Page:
exploring new food
I've got to experience a wide range of, maybe not strange, but different kinds of food since I met Alex. Only in the past ten days he's introduced me to three new things that I think I'd never would think of eating if it wasn't for his passionate introduction to them.
First the shark which I was slightly hesitant to to begin with as I could only imagine the meat to be jellylike and plastic? Not sure why but that's the impression I had, also knowing that sharks are completely boneless got me thinking. It turned out to taste much better than what I had imagined.
Then when shopping groceries the other day, Alex picked up a glass can full of.... beef intestines. Ok go ahead and eat that, I sure won't. But I did try it of course in the end. Can't say it's my favorite dish in the world and not sure if I will ever find a reason to give it another try but the experience was interesting and that's what we live for anyway, fascinating new experiences. And then last night he served me this. Gésiers de Canard confit which apparently is a delicacy in France. Duck Gizzards. What the hell are gizzards you might wonder? Read on here if you wish a longer explanation but it's basically an organ found in the digestive tract of some animals, including birds, reptiles and some fish to name a few.
Here's what wikipedia says:
"Birds swallow food and store it in their crop if necessary. Then the food passes into their glandular stomach, also called the proventriculus, which is also sometimes referred to as the true stomach. This is the secretory part of the stomach. Then the food passes into the ventriculus (also known as the muscular stomach or gizzard). The gizzard can grind the food with previously-swallowed stones and pass it back to the true stomach, and vice versa. Bird gizzards are lined with a tough layer made of the carbohydrate-protein complex koilin, to protect the muscles in the gizzard and to aid in digestion."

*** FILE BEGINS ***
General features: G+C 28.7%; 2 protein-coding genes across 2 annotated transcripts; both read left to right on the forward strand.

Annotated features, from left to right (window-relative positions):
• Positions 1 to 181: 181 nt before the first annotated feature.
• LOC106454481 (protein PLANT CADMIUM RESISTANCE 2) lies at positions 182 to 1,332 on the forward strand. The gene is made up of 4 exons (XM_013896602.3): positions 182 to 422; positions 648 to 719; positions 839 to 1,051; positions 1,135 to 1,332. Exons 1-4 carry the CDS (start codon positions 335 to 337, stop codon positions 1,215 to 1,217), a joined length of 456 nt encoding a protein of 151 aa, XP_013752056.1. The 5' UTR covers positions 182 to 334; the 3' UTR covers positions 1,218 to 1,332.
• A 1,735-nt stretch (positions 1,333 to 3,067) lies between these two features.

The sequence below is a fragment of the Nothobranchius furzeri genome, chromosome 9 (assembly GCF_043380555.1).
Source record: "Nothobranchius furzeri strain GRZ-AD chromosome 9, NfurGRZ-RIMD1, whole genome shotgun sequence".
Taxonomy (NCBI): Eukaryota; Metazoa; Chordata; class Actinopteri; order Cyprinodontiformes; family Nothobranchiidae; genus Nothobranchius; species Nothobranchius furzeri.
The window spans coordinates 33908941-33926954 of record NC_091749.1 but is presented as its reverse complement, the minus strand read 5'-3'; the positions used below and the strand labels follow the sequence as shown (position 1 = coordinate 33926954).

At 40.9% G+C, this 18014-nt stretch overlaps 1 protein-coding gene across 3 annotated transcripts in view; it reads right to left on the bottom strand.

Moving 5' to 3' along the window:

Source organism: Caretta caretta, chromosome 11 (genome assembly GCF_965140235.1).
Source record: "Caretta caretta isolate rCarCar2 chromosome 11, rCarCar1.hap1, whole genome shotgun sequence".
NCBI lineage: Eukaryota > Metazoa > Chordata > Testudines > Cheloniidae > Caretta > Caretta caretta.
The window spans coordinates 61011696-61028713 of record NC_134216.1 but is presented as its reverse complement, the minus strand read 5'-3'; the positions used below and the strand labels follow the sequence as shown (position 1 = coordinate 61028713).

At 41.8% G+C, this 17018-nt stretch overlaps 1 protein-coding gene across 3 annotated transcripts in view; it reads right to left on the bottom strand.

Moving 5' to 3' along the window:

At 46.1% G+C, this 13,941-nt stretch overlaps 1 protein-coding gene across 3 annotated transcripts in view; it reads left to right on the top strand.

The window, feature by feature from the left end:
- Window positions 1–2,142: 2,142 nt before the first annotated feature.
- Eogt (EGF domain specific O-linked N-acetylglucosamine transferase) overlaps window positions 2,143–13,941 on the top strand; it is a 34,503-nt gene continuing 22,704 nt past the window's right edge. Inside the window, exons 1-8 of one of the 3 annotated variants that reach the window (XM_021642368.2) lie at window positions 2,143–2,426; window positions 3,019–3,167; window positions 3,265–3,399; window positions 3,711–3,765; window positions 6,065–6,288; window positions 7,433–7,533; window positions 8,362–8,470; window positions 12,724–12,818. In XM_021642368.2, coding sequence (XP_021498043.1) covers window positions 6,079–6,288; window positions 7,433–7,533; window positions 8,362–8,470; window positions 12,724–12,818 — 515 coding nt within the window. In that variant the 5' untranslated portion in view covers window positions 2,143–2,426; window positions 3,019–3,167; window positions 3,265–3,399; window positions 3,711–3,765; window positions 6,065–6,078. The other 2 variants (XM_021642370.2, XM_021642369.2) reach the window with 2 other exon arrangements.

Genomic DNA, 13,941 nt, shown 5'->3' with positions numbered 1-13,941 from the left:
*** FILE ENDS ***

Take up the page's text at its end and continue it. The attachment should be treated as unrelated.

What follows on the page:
Tempting? Uuhhyeah.. not really but who am I to say no to a man when he's so passionate about something plus does the cooking himself.
In France, or especially in the Dordogne region, it's served in a traditional salad with croutons, walnuts and lettuce. We had it served hot, with white rice that was cooked with cumin, herbs and butter and it was also, surprisingly good. I think with most controversial food, it's mainly the mind that tells you this is weird, and you automatically judge the flavor after your previous mindset towards it. Would I not have known that the shark was shark the other day, I think I would have loved it immediately, instead it took me a while to evaluate the flavor as I compared it with other fish and I also put the experience in relation to my life long respect for the shark and the fact that some of them are endangered etc. so it took a bit longer to get used to the actual flavor as so many other thoughts got in the way.
These duck gizzards were interesting in the way that the meat inside offered a total new type of structure/texture. Very firm and dark red/black meat - coated by a hard cover of fat. Very tasty I must admit. And I'm totally liking the idea of actually using all of an animal if it's going to become human food anyway. I doubt any of these three will become common diet on our boat but still good to have it all tried at least once.
Thanks to everyone by the way who've sent us shark tips and recipes, now I know what to do next time we accidentally get a shark on the hook.